Game of Thrones novelist George R.R. Martin is unsure why the HBO show is ending already, when it could've gone onto 13 seasons or more. Having initially premiered in 2011, Game of Thrones became a smash hit for HBO and has received immense critical praise along with quite a loyal fandom.
The fantasy drama – created by David Benioff and D. B. Weiss – is based on Martin's book series entitled A Song Of Fire And Ice. Although the series is based on the novels, they've deviated from the source material over the years, including cutting out several bits of content in order to maintain a consumable amount of seasons. Otherwise, the producers may fear overstaying their welcome on HBO. That is only one of the few reasons they are ending Game of Thrones after just eight seasons. But the franchise's original creator was hoping that it would go on for a bit longer.
In an interview with Variety at the Emmys, Martin was unsure why Game of Thrones was ending after only eight seasons. He thought the HBO series could last 13 seasons or more but was hoping that it would at least reach season 10. Continuing, Martin discusses other projects that insinuate his relationship with HBO is not ending anytime soon. In addition to developing five highly-anticipated Game of Thrones prequels, Martin introduced the woman accompanying him on the red carpet: Nnedi Okorafor. Nnedi's novel, Who Fears Death, was picked up by HBO and Martin will act as the executive producer on that project.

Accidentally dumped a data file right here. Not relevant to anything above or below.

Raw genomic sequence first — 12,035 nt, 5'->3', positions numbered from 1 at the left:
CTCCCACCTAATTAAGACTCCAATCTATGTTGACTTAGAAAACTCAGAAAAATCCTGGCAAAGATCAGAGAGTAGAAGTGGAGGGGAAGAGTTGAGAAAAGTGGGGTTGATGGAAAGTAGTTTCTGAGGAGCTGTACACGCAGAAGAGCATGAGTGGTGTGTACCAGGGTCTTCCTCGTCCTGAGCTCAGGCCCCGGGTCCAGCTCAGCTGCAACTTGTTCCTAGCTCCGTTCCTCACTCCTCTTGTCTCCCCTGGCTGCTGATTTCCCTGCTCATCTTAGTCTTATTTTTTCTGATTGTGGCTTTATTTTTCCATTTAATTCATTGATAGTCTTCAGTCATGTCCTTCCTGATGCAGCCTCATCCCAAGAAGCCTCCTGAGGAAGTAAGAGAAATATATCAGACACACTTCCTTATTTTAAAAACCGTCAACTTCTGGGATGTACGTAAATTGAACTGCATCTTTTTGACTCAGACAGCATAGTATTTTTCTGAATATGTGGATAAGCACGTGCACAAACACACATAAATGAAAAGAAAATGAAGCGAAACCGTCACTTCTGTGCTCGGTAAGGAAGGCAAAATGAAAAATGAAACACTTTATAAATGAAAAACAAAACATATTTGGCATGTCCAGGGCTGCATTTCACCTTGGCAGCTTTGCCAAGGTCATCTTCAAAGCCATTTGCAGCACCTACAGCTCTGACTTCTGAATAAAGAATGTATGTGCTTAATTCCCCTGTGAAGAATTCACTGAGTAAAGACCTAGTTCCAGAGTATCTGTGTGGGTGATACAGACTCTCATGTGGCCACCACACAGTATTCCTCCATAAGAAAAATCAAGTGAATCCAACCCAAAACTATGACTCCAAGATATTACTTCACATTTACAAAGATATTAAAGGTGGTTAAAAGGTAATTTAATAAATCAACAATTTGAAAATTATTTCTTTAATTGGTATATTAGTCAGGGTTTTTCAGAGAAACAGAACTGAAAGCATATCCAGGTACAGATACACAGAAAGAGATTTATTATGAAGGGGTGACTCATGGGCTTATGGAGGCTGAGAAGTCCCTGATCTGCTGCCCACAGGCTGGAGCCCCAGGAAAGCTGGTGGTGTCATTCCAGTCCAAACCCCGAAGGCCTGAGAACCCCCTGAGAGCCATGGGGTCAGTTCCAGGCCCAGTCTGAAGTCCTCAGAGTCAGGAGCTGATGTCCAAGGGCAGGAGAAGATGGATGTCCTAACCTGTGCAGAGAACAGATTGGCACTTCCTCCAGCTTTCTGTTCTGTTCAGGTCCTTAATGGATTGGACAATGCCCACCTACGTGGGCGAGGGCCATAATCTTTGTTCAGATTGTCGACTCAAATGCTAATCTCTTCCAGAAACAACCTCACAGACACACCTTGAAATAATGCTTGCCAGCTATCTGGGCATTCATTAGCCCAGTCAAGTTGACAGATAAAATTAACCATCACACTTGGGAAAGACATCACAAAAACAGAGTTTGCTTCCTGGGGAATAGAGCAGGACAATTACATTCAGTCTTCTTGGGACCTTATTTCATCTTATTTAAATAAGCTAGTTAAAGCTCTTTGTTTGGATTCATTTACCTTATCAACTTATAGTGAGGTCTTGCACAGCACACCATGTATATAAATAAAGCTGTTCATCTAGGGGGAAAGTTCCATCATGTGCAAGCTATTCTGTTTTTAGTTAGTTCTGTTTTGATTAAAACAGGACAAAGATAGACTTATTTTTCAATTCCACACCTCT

In spite of the news of the prequels, fan anticipation mainly surrounds the newest season of Game of Thrones, and, unfortunately, they might be waiting longer than they hoped. In an effort to keep the drama of Westeros constantly available, work on the prequels is happening simultaneously to the filming of the eighth season. According to a recent report, it may not be until May of 2019 that fans find out the fate of Tyrion, Cersei, and Jon Snow. Although, several seasons have started in April, the last season began in the summer of 2017, so it would not be surprising if the same applied to the newest season; fans may see a premiere during the summer of 2019.
Though Martin would've like to see his show press on beyond the number of seasons a TV show is generally allotted, it may perhaps be in HBO's best interest to leave fans wanting more. In the era of overabundant seasons and remakes, it can be refreshing to watch a story through to its natural conclusion; there can be a feeling of satisfaction in leaving those characters behind. Hopefully, the prequels don't sully the quality of the original show and only bring fans further into the fully fleshed out world that is George R.R. Martin's mind.